Edaqa’s Room: Prototype | Review

You’ve applied for a new job, an amazing role as a game master at a brand new escape room. Alas, a mishap has you trapped in the very room you’re supposed to run. Can you get out before the vampires* come? *There are no vampires, but you might get hungry if you take too long.

Completion Time: 50 Minutes
Date Played: July 2021
Party Size: 4
Difficulty: Medium

Following the success of Edaqa’s Room’s game Carnival, we (Escaping the Closet) were keen to try out this company’s rooms ourselves! Edaqa’s Room were kind enough to send us the links to both Prototype & Carnival and where better to start off than with Prototype. It was time to get the dream team together (Ash, Al, Mairi & Tasha), and we are so glad that we took the time to try this room out. It did not disappoint!

First day of a new job…

The storyline is very unique (and a bit meta) as you are trapped in the Escape Room that you are interviewing to run as a GM! Wendy has hired you and left you in charge, when you unfortunately get locked in. As a GM in training, this isn’t exactly the best start to your newly chosen career path… Surely the golden rule of GM’ing is ‘don’t lose track of the keys?!’

The game begins with some simple, yet humorous dialogue, before throwing players into the cartoon world of Edaqa’s Prototype. It looks like a fairly standard living room – if your living room curtains and rug are extremely sassy that is! This was one of the things we loved the most about Prototype. The humour! The text captions are very well written, full of wit, there was a brilliant amount of sarcasm, and we couldn’t stop laughing!

Logical and memorable!

The storyline then develops naturally as players progress, with spaces opening up in unexpected ways. We faced a particularly challenging puzzle early on in the game which thankfully Tasha managed to figure out. Prototype is one of those rooms that throws out all sorts of puzzles, making the room ideal for newbies or enthusiasts alike, as there is something for everyone.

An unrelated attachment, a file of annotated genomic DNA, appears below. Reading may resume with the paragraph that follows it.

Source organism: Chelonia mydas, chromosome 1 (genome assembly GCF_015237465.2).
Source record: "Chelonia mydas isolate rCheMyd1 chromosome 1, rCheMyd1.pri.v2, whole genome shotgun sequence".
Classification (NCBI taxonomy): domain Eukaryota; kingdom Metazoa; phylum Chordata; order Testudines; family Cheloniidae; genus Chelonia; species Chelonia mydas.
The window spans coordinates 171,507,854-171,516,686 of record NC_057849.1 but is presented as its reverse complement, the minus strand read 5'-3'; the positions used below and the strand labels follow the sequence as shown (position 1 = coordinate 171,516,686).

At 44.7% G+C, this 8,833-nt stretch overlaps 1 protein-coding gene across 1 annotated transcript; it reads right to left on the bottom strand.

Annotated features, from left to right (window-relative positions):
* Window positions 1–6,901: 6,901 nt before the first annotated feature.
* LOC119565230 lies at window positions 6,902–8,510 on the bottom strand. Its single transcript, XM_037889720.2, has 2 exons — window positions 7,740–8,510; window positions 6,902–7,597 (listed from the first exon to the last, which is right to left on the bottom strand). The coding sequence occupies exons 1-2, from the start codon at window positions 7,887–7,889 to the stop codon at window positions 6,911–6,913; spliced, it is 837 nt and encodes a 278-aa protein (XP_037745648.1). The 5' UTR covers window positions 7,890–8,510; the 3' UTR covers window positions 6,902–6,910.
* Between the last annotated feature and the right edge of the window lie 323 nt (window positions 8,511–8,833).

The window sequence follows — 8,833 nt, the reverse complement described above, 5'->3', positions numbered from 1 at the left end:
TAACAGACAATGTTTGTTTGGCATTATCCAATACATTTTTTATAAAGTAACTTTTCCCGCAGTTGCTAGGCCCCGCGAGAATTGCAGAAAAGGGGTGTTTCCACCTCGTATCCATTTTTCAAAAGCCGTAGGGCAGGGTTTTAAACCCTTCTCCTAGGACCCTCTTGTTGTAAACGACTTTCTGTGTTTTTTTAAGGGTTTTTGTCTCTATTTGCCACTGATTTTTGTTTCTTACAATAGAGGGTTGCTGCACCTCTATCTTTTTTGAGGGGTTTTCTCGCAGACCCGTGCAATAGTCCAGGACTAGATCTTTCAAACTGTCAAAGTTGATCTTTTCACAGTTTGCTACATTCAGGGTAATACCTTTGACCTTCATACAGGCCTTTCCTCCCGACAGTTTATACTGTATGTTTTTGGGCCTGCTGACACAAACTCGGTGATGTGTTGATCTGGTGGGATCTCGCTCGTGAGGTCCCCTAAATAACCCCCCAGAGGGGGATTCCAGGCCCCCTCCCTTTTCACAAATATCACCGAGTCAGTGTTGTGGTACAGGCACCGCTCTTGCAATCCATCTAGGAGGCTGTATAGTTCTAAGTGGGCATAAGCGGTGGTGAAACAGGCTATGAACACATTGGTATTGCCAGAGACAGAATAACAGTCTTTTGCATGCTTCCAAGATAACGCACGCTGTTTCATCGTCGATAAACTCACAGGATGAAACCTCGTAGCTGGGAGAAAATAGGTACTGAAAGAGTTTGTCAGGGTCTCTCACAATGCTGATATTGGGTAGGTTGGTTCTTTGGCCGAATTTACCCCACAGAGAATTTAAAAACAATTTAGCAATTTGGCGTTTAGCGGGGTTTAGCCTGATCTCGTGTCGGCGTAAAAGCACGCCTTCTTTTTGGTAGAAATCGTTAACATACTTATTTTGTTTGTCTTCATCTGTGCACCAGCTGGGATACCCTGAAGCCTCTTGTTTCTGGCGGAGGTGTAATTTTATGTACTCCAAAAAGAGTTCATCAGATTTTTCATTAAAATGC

It features stand-alone puzzles which are solved using one element of the room, along with more drawn out puzzles, which help to make the game feel logical, and give players plenty of satisfactory moments when successfully solving something!

One of the most memorable puzzles used a children’s book (think Old McDonald), and some clever word play, combined with an audio puzzle. This was really well put together, and although it took us quite a bit of time to solve, the feeling of success when we cracked it was great. Turns out we were just missing some fairly obvious hints!

Playing together, digitally

The interface is very clever too. Despite the cartoon graphics, nothing feels simple and you soon realise that there are some difficult puzzles lurking beneath the ‘normal’ appearance of the room. We always like an interface which works in real-time, with one player solving a puzzle, triggering the solution for all players – and Prototype does this very well.

This essentially means the game has been set up to gel well with digital play. For example, there are a number of elements which are used to try and bring the game into the ‘now’, which we find always helps to increase the immersion, and gives that bit of extra excitement that can be sometimes lacking in a virtual game. 

One thing we haven’t seen before that we really liked was the fact that the room told you which player had solved which puzzle: it was fun seeing a flash up on the screen with a player’s name and the puzzle name that they had solved. Again, the humour in this game is on point and seeing a hilarious puzzle name pop up on everyone’s screen was the icing on the cake!


We would highly recommend this game – it was funny, the graphics were really cute, and the puzzles were challenging! There were even elements of searching required in this game, which is unusual in a point and click game. Much to our advantage, we seem to be much better at searching in a digital game than IRL (hopefully this might help us to hone our skills in preparation for our future physical escape room endeavours…but we’re not holding out hope!).

This is a really good option for a fun digital escape session with friends and definitely worth the bargain cost of £12 to play!

Would you turn down this incredible job opportunity and make Wendy sad? We don’t think so…You can book to play Edaqa’s games here



Edaqa's Room Prototype | Review
  • Theming
  • Puzzles
  • Tech
  • Fun Factor
  • Value